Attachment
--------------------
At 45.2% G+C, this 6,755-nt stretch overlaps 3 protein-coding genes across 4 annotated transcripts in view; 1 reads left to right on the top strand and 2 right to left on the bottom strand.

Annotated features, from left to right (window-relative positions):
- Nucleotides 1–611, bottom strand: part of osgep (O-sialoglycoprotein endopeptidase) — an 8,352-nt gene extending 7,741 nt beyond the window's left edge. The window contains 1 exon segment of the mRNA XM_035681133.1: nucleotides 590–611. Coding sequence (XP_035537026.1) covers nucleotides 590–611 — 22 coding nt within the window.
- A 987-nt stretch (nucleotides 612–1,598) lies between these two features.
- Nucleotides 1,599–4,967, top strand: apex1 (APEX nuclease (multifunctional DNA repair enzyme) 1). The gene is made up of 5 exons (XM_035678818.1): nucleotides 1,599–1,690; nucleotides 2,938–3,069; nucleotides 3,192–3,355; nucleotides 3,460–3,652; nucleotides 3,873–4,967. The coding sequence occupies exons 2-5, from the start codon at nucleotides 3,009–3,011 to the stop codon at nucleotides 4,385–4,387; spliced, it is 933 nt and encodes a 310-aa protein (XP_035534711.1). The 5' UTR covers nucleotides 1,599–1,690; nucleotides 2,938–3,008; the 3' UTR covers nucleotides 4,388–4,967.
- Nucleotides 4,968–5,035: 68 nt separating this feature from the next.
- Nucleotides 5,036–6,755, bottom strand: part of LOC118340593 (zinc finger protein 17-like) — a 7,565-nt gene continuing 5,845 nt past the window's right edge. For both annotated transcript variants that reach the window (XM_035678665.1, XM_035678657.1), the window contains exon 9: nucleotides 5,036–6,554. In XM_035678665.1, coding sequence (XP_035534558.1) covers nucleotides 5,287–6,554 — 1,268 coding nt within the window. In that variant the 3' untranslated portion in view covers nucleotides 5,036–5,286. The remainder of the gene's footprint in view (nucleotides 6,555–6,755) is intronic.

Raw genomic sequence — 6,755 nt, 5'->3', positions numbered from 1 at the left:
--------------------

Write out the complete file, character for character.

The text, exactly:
At 45.2% G+C, this 6,755-nt stretch overlaps 3 protein-coding genes across 4 annotated transcripts in view; 1 reads left to right on the top strand and 2 right to left on the bottom strand.

Annotated features, from left to right (window-relative positions):
- Nucleotides 1–611, bottom strand: part of osgep (O-sialoglycoprotein endopeptidase) — an 8,352-nt gene extending 7,741 nt beyond the window's left edge. The window contains 1 exon segment of the mRNA XM_035681133.1: nucleotides 590–611. Coding sequence (XP_035537026.1) covers nucleotides 590–611 — 22 coding nt within the window.
- A 987-nt stretch (nucleotides 612–1,598) lies between these two features.
- Nucleotides 1,599–4,967, top strand: apex1 (APEX nuclease (multifunctional DNA repair enzyme) 1). The gene is made up of 5 exons (XM_035678818.1): nucleotides 1,599–1,690; nucleotides 2,938–3,069; nucleotides 3,192–3,355; nucleotides 3,460–3,652; nucleotides 3,873–4,967. The coding sequence occupies exons 2-5, from the start codon at nucleotides 3,009–3,011 to the stop codon at nucleotides 4,385–4,387; spliced, it is 933 nt and encodes a 310-aa protein (XP_035534711.1). The 5' UTR covers nucleotides 1,599–1,690; nucleotides 2,938–3,008; the 3' UTR covers nucleotides 4,388–4,967.
- Nucleotides 4,968–5,035: 68 nt separating this feature from the next.
- Nucleotides 5,036–6,755, bottom strand: part of LOC118340593 (zinc finger protein 17-like) — a 7,565-nt gene continuing 5,845 nt past the window's right edge. For both annotated transcript variants that reach the window (XM_035678665.1, XM_035678657.1), the window contains exon 9: nucleotides 5,036–6,554. In XM_035678665.1, coding sequence (XP_035534558.1) covers nucleotides 5,287–6,554 — 1,268 coding nt within the window. In that variant the 3' untranslated portion in view covers nucleotides 5,036–5,286. The remainder of the gene's footprint in view (nucleotides 6,555–6,755) is intronic.

Raw genomic sequence — 6,755 nt, 5'->3', positions numbered from 1 at the left: